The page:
I decided to try again another day because everyone had a theory as to why the monkey didn't like me. The second time I went, the monkey did get closer, but only so he could bite me. In all seriousness, afterwords, I was sad and disappointed. But then Nadia's mom took us to eat camerones sudados, and they were oh so delicious. I think they are up there with lomo saltado and pollo a la brasa in my list of favorites. This is a good example of how my date with me monkey went. The monkey is in Nadia's hands. I am trying to put my hands under Nadia's, hoping the monkey will grow accustomed to my hands, or that perhaps he simply won't notice whose hands are holding him; the monkey, however, is peering at me with fear in his eyes and pushing as hard as he can to get away.
The monkey looking for fleas in Nadia's hair

The monkey eating Nadia's hair

Nadia acting like the monkey

Sudados de Camerones: Los mas ricos mariscos en el mundo

Skipper should be very jealous.

Sunday, May 17, 2009

This is a trip we took to Monesfu where I was asked to drive, told to drive the wrong way down a one-way street, and then arrested because of it. Luckily I was with a car full of people who all spoke Spanish. All I had to do was stand in the police station and smile while everyone worked out the details.


I love raspadillas. They are snow cones, but the syrups are much better because they are made from real fruit. I sometimes find little ants in my raspadilla that somehow got into the syrup.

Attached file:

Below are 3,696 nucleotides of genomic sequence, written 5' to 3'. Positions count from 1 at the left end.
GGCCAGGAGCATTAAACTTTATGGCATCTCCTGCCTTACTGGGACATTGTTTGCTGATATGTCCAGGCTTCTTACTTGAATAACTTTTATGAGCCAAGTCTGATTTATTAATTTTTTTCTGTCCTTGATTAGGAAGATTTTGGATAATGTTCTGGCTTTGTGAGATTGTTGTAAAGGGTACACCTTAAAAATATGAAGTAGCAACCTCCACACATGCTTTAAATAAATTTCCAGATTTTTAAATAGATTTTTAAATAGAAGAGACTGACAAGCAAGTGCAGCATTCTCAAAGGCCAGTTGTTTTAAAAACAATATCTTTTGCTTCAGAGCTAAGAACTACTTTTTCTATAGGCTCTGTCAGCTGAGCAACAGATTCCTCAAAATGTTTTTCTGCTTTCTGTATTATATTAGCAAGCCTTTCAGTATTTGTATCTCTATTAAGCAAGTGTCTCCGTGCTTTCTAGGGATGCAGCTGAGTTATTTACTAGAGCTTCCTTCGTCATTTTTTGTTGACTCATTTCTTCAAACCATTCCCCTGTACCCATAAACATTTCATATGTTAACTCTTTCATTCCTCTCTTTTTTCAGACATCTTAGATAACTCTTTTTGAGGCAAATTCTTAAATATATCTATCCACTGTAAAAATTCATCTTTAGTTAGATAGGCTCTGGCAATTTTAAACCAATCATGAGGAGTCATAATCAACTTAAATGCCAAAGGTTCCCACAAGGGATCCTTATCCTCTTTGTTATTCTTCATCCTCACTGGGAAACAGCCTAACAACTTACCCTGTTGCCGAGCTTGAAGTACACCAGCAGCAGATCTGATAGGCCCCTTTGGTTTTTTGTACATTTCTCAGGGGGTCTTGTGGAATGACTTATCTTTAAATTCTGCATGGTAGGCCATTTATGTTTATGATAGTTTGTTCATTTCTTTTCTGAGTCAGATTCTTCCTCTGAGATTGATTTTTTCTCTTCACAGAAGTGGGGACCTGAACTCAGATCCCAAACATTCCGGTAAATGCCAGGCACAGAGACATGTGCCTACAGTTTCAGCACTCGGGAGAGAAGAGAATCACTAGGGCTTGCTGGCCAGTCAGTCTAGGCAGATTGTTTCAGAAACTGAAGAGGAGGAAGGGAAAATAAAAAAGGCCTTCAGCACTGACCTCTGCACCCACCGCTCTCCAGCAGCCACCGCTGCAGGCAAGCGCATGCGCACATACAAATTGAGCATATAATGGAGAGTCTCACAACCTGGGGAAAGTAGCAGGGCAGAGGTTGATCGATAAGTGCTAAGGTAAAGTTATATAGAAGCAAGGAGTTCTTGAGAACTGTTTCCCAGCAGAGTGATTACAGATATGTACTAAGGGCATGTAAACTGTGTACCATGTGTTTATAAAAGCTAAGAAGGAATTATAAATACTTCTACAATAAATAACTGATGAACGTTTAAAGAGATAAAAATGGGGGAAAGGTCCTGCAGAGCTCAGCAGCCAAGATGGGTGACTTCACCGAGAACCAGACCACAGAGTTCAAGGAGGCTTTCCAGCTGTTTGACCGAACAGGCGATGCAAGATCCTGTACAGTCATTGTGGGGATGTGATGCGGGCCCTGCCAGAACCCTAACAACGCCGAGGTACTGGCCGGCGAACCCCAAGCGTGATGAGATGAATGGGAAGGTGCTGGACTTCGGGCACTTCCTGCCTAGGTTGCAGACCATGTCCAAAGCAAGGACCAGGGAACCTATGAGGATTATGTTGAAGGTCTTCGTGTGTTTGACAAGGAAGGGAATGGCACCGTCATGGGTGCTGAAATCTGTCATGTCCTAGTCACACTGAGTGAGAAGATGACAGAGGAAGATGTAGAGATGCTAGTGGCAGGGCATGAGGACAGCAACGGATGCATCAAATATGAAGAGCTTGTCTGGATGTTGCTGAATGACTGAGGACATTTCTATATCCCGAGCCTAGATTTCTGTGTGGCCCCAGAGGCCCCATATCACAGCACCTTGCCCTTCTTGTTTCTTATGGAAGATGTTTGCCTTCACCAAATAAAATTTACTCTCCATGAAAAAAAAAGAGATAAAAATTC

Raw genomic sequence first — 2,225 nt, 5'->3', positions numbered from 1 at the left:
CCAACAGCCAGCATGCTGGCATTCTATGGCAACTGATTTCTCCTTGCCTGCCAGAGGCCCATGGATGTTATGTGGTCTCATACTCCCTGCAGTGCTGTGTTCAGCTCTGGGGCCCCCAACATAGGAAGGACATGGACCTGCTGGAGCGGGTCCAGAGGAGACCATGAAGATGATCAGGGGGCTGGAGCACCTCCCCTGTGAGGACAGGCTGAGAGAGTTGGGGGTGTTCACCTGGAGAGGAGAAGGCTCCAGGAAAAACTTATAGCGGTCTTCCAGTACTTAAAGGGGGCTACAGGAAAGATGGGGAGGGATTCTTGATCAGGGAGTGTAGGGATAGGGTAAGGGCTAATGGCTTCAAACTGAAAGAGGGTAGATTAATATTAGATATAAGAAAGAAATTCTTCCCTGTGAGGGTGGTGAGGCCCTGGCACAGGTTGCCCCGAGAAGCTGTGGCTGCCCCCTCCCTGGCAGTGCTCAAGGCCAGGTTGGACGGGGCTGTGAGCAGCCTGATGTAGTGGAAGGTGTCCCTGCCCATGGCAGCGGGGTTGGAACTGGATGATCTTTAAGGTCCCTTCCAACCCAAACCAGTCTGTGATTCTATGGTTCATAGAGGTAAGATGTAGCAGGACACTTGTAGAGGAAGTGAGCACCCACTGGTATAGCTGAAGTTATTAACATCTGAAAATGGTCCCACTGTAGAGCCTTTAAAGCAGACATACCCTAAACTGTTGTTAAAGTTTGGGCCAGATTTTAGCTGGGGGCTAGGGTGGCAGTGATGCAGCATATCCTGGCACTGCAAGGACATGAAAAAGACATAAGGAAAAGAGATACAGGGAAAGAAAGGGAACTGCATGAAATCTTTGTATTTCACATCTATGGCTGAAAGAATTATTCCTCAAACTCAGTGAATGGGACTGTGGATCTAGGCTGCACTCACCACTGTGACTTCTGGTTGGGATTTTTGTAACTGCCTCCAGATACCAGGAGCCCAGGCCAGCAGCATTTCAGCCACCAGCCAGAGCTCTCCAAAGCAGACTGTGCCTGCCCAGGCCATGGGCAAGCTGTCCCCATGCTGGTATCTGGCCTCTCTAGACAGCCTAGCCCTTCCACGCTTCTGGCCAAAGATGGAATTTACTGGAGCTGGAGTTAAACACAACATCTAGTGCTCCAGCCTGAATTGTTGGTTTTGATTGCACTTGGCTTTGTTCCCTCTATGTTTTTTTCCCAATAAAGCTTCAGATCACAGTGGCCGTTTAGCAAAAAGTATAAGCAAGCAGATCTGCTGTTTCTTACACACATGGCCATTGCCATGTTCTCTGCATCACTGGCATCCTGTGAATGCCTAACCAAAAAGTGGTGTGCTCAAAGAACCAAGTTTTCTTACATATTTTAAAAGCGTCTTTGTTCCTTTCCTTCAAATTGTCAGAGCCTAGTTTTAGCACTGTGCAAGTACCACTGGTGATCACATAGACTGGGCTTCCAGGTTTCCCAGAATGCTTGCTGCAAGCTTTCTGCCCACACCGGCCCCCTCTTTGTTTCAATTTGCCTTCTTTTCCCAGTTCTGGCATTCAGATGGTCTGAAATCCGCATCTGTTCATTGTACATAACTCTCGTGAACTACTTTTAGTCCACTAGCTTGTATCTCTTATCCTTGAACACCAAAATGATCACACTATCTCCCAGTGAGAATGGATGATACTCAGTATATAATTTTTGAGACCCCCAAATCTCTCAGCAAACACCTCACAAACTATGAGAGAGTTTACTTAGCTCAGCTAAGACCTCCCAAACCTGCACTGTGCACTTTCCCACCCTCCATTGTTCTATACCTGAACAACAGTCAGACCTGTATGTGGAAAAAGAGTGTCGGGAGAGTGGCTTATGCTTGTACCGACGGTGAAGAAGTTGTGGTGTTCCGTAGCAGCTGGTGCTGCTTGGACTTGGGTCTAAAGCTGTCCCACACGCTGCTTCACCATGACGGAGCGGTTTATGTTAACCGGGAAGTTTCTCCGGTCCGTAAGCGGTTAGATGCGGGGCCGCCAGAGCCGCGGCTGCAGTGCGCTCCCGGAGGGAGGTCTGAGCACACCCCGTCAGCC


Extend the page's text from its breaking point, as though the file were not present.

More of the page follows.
The vendors have hand-held metal devices that shave thin layers of ice off a big block.
This particular raspadilla stand has been here for years and is well known by everyone in Chiclayo. This man has been making raspadillas since he was a little boy; in fact, his mother, who is pictured here, sold raspadillas while she was pregnant with him. Cute!

Los sabores: coco, piƱa, fresca, tamarindo, lucuma, coco
Darrin and his raspadilla, 2 soles; but you have to return the mug

A bee Darrin found in his raspadilla

Tuesday, April 14, 2009

A little break from Chiclayo

I was really getting cabin fever, stuck in a routine in Chiclayo. So, I went to stay with Oscar in Lima, and afterwards we went to a beach in Ecuador. Part of the front for going to see Oscar was that he had been sick, and I was going to help him get better. His being sick is actually a little funny; we went to a doctor the first day I arrived. Oscar had been sick for nearly four weeks with diarrhea and had lost about 16 pounds. The doctor asked if he had done any traveling, and he said yes, that he had traveled to the sierra, to Chachapoyas. The doctor asked a few more questions and announced definitively that he had contracted a stomach bacteria from his trip. The funny part is that I too was on that trip and ate exactly the same meals and swam in the same dirty water he did, and I didn't get sick. The Galvez family make comments about me never getting sick because, apparently, all the North Americans who come to South America get some stomach sickness. Oscar, the dad, said that it was a blessing from Heavenly Father because of all the prayers of my mother; and that's probably exactly what it is.